“If we take any living member of the species homo sapiens and put them outside the realm of legal protection, we undercut the case against discrimination for everyone else. The basis for equal treatment under the law is that being a member of the species is sufficient to be a member of the human community, without consideration for race, gender, disability, age, stage of development, state of dependency, place of residence or amount of property ownership. Abortion dynamites the foundation of feminism, and poisons the well against civil rights for African Americans, the elderly, the disabled and others.” — Feminists for Life

 

God of life and love, you created us in your image and sent your Son to bring us life. Instill in us a respect for all life, from conception to natural death. Empower us to work for justice for the poor. Nourish us that we may bring food to the hungry. Inspire us to cherish the fragile life of the unborn. Strengthen us to bring comfort to the chronically ill. Teach us to treat the aging with dignity and respect. Bring us one day into the glory of everlasting life. We ask through Christ our Lord. Amen.

How to answer pro-choice arguments: Part 1 — ‘Science’

By Caitlin Shaughnessy Dwyer.

This article is the first of a three-part series. Future articles will address logic, the law, and “hard cases.”

Always be ready to give an explanation to anyone who asks you for a reason for your hope, but do it with gentleness and reverence. (1 Peter 3:15-16)

Are you comfortable talking about being pro-life? Many of us aren’t. We may be convinced that abortion is wrong, but when it comes to sharing our convictions with others, we tend to clam up. We want to say something, but we don’t know where to begin.

There is a simple strategy that you can use to make these difficult conversations easier. If someone expresses that she is pro-choice or undecided, you can ask the following question: “If you were convinced that the unborn child is a human life, would you still support abortion?”

This question does two things. First, it invites the person to examine her ​own​ position. She must decide: is abortion still ok if the unborn child is a human life? ​Second​, it cuts your own work in the conversation in half:

— If the person answers “No” — meaning that if she accepted the unborn child as a human life, she would ​not ​support abortion — then you have a conversation about ​science​ on your hands.

— If she answers, “Yes” — meaning that, even if she accepted the unborn child as a human life, she would still support abortion — then you are entering into a conversation about the legal and philosophical question of ​personhood:​ Which human beings are ​persons​ who have basic rights?

This article will focus on the scientific conversation, while a forthcoming article will focus on personhood.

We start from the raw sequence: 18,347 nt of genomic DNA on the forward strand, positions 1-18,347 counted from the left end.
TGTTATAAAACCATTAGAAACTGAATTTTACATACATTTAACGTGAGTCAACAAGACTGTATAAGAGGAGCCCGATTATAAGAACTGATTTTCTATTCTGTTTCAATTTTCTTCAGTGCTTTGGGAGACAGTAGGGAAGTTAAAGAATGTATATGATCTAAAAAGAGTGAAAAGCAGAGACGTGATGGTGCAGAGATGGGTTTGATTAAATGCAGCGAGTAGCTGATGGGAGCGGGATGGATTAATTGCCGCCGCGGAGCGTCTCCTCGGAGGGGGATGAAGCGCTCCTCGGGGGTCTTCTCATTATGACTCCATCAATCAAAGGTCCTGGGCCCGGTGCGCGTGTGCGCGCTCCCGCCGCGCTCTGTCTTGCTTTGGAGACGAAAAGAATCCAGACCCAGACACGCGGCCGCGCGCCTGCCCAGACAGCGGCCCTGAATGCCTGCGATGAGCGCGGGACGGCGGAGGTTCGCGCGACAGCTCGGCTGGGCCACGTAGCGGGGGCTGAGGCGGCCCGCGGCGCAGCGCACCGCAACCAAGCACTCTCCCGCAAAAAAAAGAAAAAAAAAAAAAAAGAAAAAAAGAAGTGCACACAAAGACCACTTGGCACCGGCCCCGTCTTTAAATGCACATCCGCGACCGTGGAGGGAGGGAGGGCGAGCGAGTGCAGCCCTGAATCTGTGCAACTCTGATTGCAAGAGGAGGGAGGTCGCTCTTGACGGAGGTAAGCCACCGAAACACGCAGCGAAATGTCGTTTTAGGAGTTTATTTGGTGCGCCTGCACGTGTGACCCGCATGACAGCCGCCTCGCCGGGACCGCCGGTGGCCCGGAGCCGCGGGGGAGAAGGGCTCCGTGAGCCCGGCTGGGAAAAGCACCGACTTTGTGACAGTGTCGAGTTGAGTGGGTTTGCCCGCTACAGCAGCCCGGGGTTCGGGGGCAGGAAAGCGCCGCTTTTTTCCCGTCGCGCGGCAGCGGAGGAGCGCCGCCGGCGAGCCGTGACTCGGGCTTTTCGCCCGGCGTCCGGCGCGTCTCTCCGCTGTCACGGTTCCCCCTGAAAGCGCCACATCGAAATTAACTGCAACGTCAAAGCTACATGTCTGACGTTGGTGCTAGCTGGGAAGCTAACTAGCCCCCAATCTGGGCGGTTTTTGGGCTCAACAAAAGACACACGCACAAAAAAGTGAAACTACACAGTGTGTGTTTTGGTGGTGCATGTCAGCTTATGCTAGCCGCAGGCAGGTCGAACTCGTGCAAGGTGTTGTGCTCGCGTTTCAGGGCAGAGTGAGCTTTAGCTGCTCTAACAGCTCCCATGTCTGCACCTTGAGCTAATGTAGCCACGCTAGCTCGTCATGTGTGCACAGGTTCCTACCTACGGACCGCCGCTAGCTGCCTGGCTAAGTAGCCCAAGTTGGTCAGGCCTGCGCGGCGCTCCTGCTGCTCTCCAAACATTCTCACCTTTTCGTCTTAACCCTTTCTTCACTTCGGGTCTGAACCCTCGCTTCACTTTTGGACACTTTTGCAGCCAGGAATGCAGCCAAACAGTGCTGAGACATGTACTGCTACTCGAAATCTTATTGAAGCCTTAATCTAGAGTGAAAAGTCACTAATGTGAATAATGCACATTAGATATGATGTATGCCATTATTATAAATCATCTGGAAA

If your listener agrees she would not support abortion if she were convinced the unborn child is a human life, tell her you are going to share why you are convinced that the unborn child ​is a human life from the first moment of fertilization.

First, the unborn child is ​human because he has human DNA. There is universal scientific consensus regarding this fact: a complete ​human genome made up of a unique set of 46 chromosomes (23 from each parent) is present at fertilization. The child is not a chicken, or a rabbit. He is not one kind of thing that turns into another kind of thing. He is always human.

Second, the unborn child is ​alive because he exhibits the characteristics of life that scientists generally use to determine whether an entity is living. You don’t have to remember all of these, but I’m going to list them here for reference:

  1. made of one of more cells;
  2. has DNA;
  3. metabolizes;
  4. maintains homeostasis;
  5. is responsive to environment;
  6. grows and develops; and
  7. reproduces (meaning an entity that can reproduce even if reproduction isn’t possible until adulthood).

An unborn child meets all criteria.

At this point, you can pause and ask, “When do you think life begins?”

This is a Golden Rule moment: treat this person the way you would want to be treated. Really listen, and show that you are listening to her and seeking to understand her thoughts by repeating back her definition of when life begins.

She may present an objection to your argument, such as, “Ok, it’s alive, but at the beginning it’s just a clump of cells! My skin cell is alive and human, but it’s not a ​human being​.” Here, it is helpful to explain that the unborn child is an ​organism​, a self-directing entity that coordinates its own growth and including the right to development and will mature into an adult member of its species if given a proper environment and adequate nutrition. A skin cell cannot mature into an adult human.